- Delivery methods: It is still unknown as to how gene therapy for depression would be delivered. Assuming the genes were inserted with viral vectors, it is important to consider the risk of inflammation and toxicity. Scientists will need to perfect delivery methods of gene therapy, establishing both safety and efficacy before it can be tested in humans.
- Efficacy: Currently it is unknown as to how effective gene therapy would be for the treatment of depression in humans. While it may sound promising to target specific genes to treat depression, the degree of therapeutic benefit remains unclear. Assuming genes are inserted via a viral vector and multiple treatments are required, the immune system may learn to attack the foreign material quickly – thus minimizing gene therapy’s efficacy with subsequent administration.
- Ethical concerns: There are a variety of ethical concerns that people have with gene therapy. Some may be using gene therapy for blatant mood enhancement, whereas others would be using it to treat depression. Some may perceive high-priced gene therapy as an option for the wealthy with limited or no availability for the poor. These ethical concerns need to be addressed for gene therapy to emerge as a viable treatment for depression.
- Safety concerns: Preliminary evidence suggests that gene therapy may pose significant safety risk for the recipient. Upon insertion of new DNA, a number of adverse reactions stemming from mutations could occur. This could result in tumor growth, leukemia, and/or possibly death. While gene therapy doesn’t appear unsafe based on clinical trials, there are certainly some health risks to consider.
- Short-term results: In order for gene therapy to serve as a “cure,” the insertion of DNA into specific cells will need to retain functionality. The cells with the inserted DNA must be stable, otherwise it will only provide short-term benefits. This will require continuous short-term treatments and won’t serve as a cure.
- Side effects: Whenever something foreign is introduced to the body, it is attacked by the immune system. Assuming you were to insert a new gene into your brain, your immune system may attack it, making you sick with numerous side effects. In other words, you may end up feeling sicker after gene therapy than you do after taking an antidepressant.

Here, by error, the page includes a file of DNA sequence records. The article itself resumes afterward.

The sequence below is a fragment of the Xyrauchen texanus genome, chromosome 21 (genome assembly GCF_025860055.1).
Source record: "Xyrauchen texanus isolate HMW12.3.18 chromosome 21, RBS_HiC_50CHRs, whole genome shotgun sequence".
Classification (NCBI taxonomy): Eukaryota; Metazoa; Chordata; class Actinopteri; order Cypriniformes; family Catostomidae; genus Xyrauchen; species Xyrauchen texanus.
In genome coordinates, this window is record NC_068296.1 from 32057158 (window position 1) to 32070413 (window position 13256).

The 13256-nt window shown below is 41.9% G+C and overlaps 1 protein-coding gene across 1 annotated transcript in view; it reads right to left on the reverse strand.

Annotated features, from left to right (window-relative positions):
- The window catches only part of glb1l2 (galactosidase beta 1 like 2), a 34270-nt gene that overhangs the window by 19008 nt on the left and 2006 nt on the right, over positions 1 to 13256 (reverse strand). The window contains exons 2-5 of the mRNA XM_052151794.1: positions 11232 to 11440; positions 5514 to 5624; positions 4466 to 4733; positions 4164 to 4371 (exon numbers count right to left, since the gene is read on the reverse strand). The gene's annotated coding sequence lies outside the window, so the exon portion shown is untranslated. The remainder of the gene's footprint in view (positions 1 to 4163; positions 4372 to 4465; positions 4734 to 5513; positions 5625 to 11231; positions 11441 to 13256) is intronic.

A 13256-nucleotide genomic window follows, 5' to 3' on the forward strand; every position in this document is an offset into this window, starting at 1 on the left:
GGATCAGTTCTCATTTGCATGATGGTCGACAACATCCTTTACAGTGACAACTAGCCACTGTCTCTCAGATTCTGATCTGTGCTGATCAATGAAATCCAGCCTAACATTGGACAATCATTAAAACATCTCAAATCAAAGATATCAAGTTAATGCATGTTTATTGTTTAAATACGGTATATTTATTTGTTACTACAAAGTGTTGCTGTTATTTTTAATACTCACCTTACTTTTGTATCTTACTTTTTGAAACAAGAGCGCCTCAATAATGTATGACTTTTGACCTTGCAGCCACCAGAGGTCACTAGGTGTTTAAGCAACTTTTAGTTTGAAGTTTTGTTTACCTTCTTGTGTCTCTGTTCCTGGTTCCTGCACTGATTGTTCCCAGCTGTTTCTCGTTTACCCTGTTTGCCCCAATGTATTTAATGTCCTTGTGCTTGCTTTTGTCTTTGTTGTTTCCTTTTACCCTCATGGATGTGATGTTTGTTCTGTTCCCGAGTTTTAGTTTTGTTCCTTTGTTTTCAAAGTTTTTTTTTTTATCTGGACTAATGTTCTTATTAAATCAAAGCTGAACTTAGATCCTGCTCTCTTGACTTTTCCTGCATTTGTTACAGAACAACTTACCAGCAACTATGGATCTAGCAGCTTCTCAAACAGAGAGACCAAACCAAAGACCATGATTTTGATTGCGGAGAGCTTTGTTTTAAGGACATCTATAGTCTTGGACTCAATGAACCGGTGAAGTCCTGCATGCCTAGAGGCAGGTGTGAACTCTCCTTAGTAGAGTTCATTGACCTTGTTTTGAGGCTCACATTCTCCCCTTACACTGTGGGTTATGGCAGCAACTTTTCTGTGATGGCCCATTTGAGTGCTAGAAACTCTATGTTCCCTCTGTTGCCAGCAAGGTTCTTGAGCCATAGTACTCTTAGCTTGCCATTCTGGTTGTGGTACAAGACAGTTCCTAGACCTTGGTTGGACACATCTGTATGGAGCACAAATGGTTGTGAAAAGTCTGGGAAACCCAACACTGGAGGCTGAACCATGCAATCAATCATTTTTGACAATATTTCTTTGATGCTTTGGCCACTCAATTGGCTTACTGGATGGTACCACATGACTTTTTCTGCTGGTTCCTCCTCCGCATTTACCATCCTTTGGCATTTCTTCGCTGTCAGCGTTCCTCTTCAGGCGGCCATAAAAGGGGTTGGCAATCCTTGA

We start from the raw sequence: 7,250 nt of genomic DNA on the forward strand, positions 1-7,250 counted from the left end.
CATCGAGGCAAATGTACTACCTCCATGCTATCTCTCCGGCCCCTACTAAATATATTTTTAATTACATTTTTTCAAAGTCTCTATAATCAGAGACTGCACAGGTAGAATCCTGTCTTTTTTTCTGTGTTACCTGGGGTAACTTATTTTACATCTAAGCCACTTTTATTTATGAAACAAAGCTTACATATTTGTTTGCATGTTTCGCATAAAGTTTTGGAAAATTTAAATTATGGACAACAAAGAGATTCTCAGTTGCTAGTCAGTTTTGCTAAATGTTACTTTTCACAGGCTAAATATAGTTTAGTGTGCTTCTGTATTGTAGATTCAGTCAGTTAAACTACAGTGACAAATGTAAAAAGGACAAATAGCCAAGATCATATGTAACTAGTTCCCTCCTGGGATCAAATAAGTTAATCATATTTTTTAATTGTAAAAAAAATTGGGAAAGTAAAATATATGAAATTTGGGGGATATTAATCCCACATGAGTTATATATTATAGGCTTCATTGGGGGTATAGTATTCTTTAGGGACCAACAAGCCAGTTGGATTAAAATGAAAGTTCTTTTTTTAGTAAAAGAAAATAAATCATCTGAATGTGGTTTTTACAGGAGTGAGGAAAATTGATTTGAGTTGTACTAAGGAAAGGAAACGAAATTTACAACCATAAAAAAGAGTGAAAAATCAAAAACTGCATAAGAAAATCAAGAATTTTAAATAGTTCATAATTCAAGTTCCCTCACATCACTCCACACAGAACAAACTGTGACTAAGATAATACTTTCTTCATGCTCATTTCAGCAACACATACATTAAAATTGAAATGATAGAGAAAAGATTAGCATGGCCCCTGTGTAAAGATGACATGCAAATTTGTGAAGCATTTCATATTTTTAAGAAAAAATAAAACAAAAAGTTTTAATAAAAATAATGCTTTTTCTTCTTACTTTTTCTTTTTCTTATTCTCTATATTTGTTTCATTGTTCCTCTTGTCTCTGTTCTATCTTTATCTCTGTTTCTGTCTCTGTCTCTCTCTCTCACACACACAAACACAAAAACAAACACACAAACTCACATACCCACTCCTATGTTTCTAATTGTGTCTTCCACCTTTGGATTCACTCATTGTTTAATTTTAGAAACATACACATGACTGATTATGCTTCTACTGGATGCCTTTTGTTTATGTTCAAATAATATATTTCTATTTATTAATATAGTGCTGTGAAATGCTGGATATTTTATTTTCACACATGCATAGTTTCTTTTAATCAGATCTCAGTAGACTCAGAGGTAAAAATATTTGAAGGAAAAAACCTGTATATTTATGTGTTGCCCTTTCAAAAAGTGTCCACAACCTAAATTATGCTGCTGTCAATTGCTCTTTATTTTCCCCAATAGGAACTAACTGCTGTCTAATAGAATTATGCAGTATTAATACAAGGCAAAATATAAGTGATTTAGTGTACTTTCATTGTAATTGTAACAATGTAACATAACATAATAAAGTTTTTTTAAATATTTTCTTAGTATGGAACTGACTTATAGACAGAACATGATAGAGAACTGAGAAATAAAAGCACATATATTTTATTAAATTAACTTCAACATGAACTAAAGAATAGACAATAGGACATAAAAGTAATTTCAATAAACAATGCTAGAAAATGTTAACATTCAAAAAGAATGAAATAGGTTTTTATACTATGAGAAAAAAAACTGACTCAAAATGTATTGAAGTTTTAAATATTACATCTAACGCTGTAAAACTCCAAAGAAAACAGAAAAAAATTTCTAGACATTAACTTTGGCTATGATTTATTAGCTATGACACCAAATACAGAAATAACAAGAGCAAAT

- Therapeutic targets: As of 2015, various therapeutic targets for gene therapy remain unclear. While enhancing p11 in the nucleus accumbens seems like a viable option, more research is necessary to understand its effect. In addition, many individuals have abnormalities with multiple genes that cause depression. It may be difficult to target several genes simultaneously with gene therapy.
Do you think gene therapy will eventually be used to treat depression in humans?
It appears as though insertion of P11 within the nucleus accumbens may alleviate depressive symptoms in humans. As of now, there aren’t any preclinical trials involving gene therapy for depression, and until many ethical, safety, efficacy concerns are addressed – there aren’t likely to be any for awhile. Perhaps within the next several decades we will see gene therapy emerge as a potential treatment for depression.
In its early stages, it may provide short-term relief with minimal side effects. As the method is perfected, researchers should theoretically be able to insert genes to permanently offset depression, improve mood, and/or shift hedonic set point. A number of ethical concerns will emerge as people turn to gene therapy as a cosmetic procedure for improving mental performance and mood.
If you think gene therapy will be used to treat depression in your lifetime, share your thoughts in the comments section below. Discuss how long you think it will take for scientists to devise a safe and effective gene therapy intervention for depression. Do you think the gene therapy will be based on a universal “antidepressant” protocol or personalized to fit a person’s unique genetic variation?